Pentax's new mid-level DSLR is tougher than most, but also brings some serious imaging upgrades
Pentax has been known to make their DSLRs tough, and they've chosen to further emphasize that with their latest addition to the K-series. The body has 81 seals inside and out in order to make it weather, dust, and cold resistant to a temperature of 14-degrees F. That's a freezing point on-par with the hard core rugged compacts.
An illustration of the weather sealing on the K-30 body.
Pentax has done some serious work on the imaging front as well. At the K-30's heart is the latest version of their 16-megapixel CMOS sensor, coupled with their Prime M image engine. As a result, the maximum ISO has been jacked up to 12,800 (expandable to 25,600) and it now has both 1080p video capture at 30 fps and 720p capture at 60 fps.
AF is handled by the new Safox IXi+ module that considers the specific lens you're shooting with as well as the light source when determining focus. It has 11 total AF points, which isn't outstanding, but nine of them are cross-type, which is formidable at the mid-level range.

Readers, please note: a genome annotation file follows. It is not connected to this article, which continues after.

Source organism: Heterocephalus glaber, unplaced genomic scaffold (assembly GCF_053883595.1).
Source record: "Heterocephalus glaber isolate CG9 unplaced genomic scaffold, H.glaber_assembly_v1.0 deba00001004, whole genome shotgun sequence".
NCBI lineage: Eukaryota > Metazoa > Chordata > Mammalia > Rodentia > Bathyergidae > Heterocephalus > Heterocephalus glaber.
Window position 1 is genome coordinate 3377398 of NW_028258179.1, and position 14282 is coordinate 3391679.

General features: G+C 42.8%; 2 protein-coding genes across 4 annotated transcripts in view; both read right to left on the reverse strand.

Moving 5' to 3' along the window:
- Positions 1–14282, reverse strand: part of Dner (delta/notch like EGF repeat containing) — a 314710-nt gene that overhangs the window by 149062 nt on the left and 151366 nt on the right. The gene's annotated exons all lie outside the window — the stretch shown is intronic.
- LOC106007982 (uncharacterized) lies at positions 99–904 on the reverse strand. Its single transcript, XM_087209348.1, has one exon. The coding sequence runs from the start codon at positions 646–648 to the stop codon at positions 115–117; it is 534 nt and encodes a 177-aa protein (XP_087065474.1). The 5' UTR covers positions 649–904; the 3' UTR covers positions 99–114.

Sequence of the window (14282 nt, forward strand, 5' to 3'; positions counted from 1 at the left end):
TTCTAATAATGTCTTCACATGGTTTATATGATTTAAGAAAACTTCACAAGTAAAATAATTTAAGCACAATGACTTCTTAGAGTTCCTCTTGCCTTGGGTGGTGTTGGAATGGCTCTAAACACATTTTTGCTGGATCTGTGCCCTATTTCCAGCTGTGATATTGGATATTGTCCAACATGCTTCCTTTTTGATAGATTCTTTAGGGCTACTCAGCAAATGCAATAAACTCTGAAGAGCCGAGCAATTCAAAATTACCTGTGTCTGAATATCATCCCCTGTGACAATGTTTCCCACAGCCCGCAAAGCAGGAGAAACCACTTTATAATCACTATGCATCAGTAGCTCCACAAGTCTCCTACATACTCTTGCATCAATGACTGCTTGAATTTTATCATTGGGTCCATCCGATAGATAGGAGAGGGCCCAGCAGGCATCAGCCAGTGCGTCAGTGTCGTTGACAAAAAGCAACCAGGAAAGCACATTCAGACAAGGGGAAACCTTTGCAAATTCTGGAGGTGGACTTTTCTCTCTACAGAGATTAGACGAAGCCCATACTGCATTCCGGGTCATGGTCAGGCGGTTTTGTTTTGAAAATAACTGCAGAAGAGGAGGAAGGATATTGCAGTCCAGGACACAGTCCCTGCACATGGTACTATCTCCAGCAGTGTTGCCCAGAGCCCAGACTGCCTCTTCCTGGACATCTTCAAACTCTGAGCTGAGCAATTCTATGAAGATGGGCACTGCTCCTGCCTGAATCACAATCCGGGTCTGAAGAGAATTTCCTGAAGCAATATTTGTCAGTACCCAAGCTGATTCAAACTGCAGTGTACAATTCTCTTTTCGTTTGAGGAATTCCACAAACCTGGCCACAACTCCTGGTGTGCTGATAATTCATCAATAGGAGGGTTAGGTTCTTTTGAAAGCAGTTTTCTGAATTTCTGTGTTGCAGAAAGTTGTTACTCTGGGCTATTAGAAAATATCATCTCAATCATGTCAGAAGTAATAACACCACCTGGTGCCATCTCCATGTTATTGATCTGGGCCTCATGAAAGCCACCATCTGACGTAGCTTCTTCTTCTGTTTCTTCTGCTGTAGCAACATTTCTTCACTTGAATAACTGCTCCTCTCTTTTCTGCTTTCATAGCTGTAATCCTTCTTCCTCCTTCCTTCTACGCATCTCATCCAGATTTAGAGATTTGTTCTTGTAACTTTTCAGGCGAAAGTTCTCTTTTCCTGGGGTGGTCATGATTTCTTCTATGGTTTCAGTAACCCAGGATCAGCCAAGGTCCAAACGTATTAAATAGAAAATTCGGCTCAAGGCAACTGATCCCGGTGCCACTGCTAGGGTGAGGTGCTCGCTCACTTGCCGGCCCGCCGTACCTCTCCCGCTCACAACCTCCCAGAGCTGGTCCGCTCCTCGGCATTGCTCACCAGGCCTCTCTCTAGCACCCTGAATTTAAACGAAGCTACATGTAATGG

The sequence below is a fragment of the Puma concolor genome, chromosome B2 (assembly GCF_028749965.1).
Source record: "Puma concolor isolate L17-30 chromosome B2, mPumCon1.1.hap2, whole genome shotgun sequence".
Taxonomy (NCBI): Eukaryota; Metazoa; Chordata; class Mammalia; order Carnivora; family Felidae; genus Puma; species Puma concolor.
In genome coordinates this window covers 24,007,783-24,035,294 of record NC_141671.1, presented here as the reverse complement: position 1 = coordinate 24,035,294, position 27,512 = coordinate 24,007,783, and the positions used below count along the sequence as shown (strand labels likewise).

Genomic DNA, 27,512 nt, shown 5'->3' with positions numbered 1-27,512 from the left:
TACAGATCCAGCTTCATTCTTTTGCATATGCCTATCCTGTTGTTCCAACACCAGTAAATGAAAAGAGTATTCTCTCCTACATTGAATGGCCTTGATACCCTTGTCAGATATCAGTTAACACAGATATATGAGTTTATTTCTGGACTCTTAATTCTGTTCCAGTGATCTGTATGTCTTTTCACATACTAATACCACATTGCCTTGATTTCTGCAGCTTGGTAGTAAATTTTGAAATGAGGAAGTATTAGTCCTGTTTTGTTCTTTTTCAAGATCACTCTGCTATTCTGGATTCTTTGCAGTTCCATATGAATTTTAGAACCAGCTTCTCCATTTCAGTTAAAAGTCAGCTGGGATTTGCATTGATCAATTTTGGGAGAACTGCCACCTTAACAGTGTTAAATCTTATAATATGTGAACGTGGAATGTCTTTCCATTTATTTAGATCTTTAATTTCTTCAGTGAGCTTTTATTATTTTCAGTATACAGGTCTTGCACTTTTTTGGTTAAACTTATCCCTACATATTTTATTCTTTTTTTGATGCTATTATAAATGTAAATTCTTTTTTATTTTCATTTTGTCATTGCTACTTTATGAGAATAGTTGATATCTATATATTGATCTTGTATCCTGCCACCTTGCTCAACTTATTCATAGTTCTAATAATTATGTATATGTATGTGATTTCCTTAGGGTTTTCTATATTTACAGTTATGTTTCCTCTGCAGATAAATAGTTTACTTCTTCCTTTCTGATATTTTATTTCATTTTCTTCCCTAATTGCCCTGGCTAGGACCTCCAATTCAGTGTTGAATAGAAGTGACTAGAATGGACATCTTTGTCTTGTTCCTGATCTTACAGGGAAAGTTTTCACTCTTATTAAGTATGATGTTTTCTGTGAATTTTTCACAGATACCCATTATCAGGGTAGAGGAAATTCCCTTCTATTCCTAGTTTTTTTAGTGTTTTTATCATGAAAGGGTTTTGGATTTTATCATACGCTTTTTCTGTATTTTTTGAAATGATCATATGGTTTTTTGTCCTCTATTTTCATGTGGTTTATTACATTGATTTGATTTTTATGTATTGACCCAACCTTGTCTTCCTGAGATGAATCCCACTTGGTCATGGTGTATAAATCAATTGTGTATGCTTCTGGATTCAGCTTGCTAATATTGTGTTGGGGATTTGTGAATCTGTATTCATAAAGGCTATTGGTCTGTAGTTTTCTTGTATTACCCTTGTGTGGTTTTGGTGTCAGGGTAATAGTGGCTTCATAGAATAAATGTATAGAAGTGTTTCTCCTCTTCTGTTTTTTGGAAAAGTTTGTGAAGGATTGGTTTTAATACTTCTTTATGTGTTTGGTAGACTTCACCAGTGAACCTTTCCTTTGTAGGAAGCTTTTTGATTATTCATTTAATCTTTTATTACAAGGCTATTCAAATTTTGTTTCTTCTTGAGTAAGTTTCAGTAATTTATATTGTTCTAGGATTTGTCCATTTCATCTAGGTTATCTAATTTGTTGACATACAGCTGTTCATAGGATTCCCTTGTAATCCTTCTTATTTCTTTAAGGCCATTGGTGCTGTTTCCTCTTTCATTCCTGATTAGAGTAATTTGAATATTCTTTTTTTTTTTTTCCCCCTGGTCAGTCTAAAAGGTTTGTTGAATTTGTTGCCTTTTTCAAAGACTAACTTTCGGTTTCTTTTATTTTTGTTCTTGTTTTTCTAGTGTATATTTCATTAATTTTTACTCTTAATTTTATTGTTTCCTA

The K-30 also has a few advanced features that make it a step up from the K-r that came before it. It can reach 6 fps at full resolution in JPEG mode and it has a compact pentaprism with a 100% field of view. That last part seems to be increasingly common in more affordable cameras like Sony's new A37 (which uses an EVF, but still manages 100% coverage) and we like that trend.
Live view refreshes at 60 fps for smoother compositions. It has a maximum shutter speed of 1/6000th sec. It even maintains the in-body Shake Reduction system that helps keep lens prices down a bit.
When it starts hitting shelves in July, it will come with a price tag of $849 for the body alone or $899 with an 18-55mm kit lens. At least on paper, that makes this thing a serious contender, especially if you're looking for a body that can take a bit of a beating. We'll give it the full lab test treatment as soon as retail units become available.